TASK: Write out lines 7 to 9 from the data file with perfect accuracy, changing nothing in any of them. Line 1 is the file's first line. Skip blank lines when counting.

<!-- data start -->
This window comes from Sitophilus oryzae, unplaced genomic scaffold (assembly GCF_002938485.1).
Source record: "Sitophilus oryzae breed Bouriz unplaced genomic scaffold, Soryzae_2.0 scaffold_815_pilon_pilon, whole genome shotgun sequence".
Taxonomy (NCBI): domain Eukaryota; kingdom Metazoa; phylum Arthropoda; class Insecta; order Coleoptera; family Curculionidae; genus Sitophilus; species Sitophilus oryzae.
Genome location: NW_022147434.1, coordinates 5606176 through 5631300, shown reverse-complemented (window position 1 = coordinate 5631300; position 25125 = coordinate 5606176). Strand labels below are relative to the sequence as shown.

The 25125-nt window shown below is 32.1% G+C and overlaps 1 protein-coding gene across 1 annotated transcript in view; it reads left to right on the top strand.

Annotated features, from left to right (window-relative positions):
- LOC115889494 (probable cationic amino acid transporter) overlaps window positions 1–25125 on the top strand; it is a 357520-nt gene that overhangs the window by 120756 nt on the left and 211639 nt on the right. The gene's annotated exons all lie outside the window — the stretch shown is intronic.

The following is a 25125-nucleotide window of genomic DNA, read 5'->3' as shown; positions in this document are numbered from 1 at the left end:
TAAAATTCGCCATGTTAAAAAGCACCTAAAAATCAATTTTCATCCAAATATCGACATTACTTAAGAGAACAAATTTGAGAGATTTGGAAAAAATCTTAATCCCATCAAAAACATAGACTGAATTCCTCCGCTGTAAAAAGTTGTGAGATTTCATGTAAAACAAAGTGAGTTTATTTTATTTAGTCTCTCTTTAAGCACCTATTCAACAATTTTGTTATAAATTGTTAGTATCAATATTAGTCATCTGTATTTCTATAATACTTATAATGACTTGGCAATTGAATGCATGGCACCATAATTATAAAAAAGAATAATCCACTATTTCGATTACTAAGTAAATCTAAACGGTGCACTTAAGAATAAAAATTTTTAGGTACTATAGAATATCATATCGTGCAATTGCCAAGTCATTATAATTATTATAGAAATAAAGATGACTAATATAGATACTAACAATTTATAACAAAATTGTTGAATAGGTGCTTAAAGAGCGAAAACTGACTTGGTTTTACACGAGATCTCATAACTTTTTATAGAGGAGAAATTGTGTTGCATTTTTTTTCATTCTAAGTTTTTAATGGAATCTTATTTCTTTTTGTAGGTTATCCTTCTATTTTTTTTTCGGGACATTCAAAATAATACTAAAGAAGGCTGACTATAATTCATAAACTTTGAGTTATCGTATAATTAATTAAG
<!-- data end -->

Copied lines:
- LOC115889494 (probable cationic amino acid transporter) overlaps window positions 1–25125 on the top strand; it is a 357520-nt gene that overhangs the window by 120756 nt on the left and 211639 nt on the right. The gene's annotated exons all lie outside the window — the stretch shown is intronic.

The following is a 25125-nucleotide window of genomic DNA, read 5'->3' as shown; positions in this document are numbered from 1 at the left end:
TAAAATTCGCCATGTTAAAAAGCACCTAAAAATCAATTTTCATCCAAATATCGACATTACTTAAGAGAACAAATTTGAGAGATTTGGAAAAAATCTTAATCCCATCAAAAACATAGACTGAATTCCTCCGCTGTAAAAAGTTGTGAGATTTCATGTAAAACAAAGTGAGTTTATTTTATTTAGTCTCTCTTTAAGCACCTATTCAACAATTTTGTTATAAATTGTTAGTATCAATATTAGTCATCTGTATTTCTATAATACTTATAATGACTTGGCAATTGAATGCATGGCACCATAATTATAAAAAAGAATAATCCACTATTTCGATTACTAAGTAAATCTAAACGGTGCACTTAAGAATAAAAATTTTTAGGTACTATAGAATATCATATCGTGCAATTGCCAAGTCATTATAATTATTATAGAAATAAAGATGACTAATATAGATACTAACAATTTATAACAAAATTGTTGAATAGGTGCTTAAAGAGCGAAAACTGACTTGGTTTTACACGAGATCTCATAACTTTTTATAGAGGAGAAATTGTGTTGCATTTTTTTTCATTCTAAGTTTTTAATGGAATCTTATTTCTTTTTGTAGGTTATCCTTCTATTTTTTTTTCGGGACATTCAAAATAATACTAAAGAAGGCTGACTATAATTCATAAACTTTGAGTTATCGTATAATTAATTAAG